What is Stackable Uninsured/Underinsured Insurance Coverage

When one purchases an automobile insurance policy from their insurance agent, the real reason that the policy is being purchased is to comply with Georgia law, which requires that all automobile drivers have minimum limits of liability insurance in the amount of $25,000.00 per person, $50,000.00 per accident. What this means is that if a driver is to drive lawfully under our laws, one must be financially responsible. If one runs a stop sign and injures another individual and breaks their leg, as an example, all drivers must have at least $25,000.00 in coverage which will provide some minimum coverage for the innocent victim of an automobile accident.
Uninsured/underinsured motorist coverage is optional coverage which can be purchased as a part of any liability insurance policy. It must be offered but it is not required to be purchased. However, all Georgia motorists should carefully examine such coverage because it can be extremely important in certain cases. The less insurance an at fault driver has and the greater the damage done by an accident, the greater the need for uninsured/underinsured motorist coverage.
In the hypothetical case where an at fault driver runs a stop sign and seriously injures an innocent third party who did nothing wrong, if the at fault driver has the minimum limits of Georgia law, that being $25,000.00, imagine how little compensation will be available if the innocent victim breaks their neck, loses a leg, loses an eye or otherwise has a very serious injury. In such a situation there will be no compensation for the innocent victim if the at fault driver not only has limited coverage but is judgment proof due to a lack of personal assets. In the hypothetical case posed, the only possibility of obtaining adequate compensation for the damages suffered by the innocent victim is the availability of uninsured/underinsured motorist coverage.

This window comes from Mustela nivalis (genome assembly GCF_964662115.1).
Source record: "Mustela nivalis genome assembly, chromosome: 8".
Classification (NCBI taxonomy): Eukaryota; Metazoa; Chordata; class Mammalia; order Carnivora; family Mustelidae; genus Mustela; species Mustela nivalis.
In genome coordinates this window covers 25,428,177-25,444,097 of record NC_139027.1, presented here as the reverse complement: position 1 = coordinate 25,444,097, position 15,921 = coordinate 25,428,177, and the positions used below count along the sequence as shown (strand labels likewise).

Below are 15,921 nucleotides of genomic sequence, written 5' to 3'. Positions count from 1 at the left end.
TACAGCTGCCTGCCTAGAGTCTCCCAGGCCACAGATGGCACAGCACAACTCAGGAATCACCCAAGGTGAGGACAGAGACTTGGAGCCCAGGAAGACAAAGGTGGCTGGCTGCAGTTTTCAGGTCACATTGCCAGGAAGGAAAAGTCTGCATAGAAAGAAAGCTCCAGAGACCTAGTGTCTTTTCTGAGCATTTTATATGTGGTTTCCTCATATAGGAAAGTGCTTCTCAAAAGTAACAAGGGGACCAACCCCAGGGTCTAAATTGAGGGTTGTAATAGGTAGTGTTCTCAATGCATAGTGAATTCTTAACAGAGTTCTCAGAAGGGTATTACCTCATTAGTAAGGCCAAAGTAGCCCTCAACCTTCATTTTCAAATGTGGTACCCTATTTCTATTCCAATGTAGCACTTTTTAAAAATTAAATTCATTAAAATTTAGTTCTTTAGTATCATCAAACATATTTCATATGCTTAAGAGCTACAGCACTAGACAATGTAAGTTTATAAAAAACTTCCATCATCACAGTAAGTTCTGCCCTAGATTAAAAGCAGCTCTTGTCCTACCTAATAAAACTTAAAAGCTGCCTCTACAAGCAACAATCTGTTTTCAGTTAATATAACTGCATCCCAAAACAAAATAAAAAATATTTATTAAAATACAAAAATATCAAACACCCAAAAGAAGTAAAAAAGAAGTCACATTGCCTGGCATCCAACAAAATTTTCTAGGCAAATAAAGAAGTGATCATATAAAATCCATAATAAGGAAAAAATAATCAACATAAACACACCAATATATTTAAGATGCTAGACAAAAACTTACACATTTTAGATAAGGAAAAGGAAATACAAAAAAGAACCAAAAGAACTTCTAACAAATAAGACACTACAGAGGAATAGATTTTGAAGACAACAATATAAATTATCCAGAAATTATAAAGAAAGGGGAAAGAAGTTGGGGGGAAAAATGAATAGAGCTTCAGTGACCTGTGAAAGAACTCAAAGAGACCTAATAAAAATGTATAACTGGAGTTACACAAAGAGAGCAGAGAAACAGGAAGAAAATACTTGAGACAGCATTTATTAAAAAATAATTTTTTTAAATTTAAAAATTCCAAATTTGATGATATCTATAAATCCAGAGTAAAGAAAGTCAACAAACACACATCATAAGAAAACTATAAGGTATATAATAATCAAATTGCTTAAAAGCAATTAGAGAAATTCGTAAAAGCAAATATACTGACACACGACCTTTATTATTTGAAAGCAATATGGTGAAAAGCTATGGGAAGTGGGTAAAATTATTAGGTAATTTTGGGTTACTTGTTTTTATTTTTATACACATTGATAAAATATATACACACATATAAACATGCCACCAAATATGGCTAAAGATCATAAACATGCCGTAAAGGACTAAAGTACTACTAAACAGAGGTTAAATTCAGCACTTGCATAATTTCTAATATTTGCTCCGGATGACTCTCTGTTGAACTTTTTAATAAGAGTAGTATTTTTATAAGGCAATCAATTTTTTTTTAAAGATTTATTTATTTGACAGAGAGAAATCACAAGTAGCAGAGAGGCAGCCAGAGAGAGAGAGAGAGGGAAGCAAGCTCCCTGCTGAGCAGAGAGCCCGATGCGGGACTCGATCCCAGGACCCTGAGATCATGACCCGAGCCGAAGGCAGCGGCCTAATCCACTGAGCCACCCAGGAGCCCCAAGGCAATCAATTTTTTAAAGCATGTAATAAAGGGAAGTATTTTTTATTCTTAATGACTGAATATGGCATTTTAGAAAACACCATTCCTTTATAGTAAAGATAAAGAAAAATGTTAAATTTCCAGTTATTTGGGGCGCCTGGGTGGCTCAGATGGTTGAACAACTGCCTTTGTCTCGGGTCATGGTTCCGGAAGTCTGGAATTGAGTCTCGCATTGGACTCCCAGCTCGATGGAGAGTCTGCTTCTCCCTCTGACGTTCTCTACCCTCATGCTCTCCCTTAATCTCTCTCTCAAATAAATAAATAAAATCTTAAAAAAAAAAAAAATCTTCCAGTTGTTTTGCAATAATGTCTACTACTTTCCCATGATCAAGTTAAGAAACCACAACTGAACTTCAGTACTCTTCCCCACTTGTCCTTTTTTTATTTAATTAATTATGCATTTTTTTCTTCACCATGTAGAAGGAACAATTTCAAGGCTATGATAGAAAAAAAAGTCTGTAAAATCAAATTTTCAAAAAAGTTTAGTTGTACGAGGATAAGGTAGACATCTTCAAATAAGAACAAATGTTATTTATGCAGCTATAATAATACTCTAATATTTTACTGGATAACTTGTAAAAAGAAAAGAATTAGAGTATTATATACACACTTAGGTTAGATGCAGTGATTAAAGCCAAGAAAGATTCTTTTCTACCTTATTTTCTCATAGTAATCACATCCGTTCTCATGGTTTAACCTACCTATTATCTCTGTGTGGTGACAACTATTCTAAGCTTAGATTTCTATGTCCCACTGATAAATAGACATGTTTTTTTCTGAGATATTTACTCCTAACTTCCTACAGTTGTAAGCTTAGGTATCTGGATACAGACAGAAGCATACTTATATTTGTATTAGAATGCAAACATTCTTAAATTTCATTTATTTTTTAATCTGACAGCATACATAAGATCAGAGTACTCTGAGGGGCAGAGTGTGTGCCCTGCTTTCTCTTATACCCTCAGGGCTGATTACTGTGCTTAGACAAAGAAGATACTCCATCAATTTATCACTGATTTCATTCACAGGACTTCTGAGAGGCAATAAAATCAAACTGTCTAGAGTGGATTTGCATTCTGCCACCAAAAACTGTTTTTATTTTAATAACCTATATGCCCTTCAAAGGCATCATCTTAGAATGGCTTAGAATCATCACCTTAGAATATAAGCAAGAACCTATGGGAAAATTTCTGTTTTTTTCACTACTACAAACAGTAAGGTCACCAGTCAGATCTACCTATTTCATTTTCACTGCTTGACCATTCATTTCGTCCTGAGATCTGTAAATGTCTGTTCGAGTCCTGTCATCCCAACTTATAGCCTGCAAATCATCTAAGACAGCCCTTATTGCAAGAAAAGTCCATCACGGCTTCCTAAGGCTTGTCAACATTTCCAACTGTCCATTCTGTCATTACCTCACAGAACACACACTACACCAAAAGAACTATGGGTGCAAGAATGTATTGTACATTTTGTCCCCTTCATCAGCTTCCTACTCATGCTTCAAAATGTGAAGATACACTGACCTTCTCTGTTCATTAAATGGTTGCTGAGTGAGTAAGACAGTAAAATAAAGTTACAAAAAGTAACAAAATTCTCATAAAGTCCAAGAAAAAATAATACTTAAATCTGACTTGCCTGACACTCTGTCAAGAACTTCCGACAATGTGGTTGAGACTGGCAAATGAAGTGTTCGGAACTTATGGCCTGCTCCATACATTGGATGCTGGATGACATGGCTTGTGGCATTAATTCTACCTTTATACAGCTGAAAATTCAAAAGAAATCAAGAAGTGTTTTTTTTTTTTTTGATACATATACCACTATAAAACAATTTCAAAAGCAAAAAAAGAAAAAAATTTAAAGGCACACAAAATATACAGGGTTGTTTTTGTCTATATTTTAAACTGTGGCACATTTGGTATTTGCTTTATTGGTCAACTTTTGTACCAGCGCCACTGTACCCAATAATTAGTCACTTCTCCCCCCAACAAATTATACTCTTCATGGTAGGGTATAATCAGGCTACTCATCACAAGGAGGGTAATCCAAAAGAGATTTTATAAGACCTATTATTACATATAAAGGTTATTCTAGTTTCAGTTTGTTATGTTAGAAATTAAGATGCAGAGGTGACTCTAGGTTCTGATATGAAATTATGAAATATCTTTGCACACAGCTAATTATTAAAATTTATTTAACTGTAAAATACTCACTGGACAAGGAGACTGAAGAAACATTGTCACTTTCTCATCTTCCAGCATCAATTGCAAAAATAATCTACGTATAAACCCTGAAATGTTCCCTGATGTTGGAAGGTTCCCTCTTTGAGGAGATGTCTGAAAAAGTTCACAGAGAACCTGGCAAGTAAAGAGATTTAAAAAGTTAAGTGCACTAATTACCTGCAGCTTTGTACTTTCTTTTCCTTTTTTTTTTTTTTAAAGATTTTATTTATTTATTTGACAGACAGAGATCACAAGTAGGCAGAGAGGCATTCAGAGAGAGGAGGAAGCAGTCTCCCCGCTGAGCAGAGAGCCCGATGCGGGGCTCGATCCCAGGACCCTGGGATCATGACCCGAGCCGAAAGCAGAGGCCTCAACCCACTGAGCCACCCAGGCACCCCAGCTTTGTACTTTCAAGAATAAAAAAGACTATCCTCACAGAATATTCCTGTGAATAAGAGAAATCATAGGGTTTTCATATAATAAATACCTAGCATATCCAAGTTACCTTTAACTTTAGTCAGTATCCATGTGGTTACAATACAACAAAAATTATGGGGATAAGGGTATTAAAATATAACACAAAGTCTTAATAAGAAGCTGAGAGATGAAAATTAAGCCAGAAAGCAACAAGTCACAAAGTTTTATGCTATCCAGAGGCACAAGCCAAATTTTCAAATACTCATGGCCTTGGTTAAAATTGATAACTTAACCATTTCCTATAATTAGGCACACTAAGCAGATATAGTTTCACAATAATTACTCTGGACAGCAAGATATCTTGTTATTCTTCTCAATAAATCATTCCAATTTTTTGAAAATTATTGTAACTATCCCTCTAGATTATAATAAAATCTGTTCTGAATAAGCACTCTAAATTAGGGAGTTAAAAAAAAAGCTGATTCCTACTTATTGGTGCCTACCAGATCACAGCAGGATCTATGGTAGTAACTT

If one purchases stackable insurance coverage, the coverage will stack on top of whatever liability coverage is available. In our hypothetical, if the at fault driver only had $25,000.00 in liability coverage and the injured individual was prudent enough to purchase as part of their own coverage uninsured/underinsured coverage in the amount of $100,000.00, then this coverage would stack on top of the $25,000.00 for a total of $125,000.00 in available coverage. While such compensation might not be sufficient to adequately compensate someone with a broken back or neck or amputated limb, nonetheless, it is far greater compensation for the innocent victim than would be available in the absence of uninsured/underinsured insurance coverage.

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